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Outdoor Hutch For Meat Rabbits

October 29, 2012 Leave a comment

When I started raising meat rabbits over a year ago, I started raising my rabbits indoors so I could minimize the impact of external factors during my initial learning phase. This turned out to be a great decision since it made it easy for me to pursue things such as automatic waterer and artificial lighting during the winter months. Most importantly, it allowed me to use network cameras to observe the rabbits remotely so I could learn about their natural behaviors such as nesting, birthing, nursing, etc. The drawback to an indoor setup is the additional work required with ventilation and cleanup.

15 months after my venture into meat rabbits, my operation has expanded quite a bit in size and the daily cleanup of the rabbits’ litter trays has become quite burdensome. While this daily chore is not difficult for me, it is not something that I can expect anyone else to do. This has made it very difficult for me to go on extended leave lasting more than a couple of days.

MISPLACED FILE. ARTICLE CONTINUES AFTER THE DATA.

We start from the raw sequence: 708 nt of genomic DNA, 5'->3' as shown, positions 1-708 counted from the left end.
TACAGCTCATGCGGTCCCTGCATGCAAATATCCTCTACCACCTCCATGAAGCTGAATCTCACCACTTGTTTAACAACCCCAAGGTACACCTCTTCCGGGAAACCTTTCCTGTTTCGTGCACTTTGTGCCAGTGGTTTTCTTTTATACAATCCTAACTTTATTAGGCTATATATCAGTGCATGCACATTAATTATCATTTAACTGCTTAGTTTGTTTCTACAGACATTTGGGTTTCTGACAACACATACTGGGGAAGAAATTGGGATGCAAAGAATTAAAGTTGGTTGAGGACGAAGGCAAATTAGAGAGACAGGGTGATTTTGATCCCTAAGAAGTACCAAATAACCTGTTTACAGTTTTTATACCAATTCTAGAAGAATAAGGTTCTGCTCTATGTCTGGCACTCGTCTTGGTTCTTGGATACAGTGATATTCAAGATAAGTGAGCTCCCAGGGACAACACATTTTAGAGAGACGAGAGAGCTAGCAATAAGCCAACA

This weekend I finally tackled a project that I have been mulling over for some time and began building an outdoor hutch for the meat rabbits. While the plan initially involved building a small rabbit hutch, it soon mushroomed to building a large structure in the side that can house not only the rabbits but offer covered protection for my gardening tools, mower, and chipper. This construction project would also offer great experience for future projects such as building a pole barn at the orchard and tiny house at the homestead lot.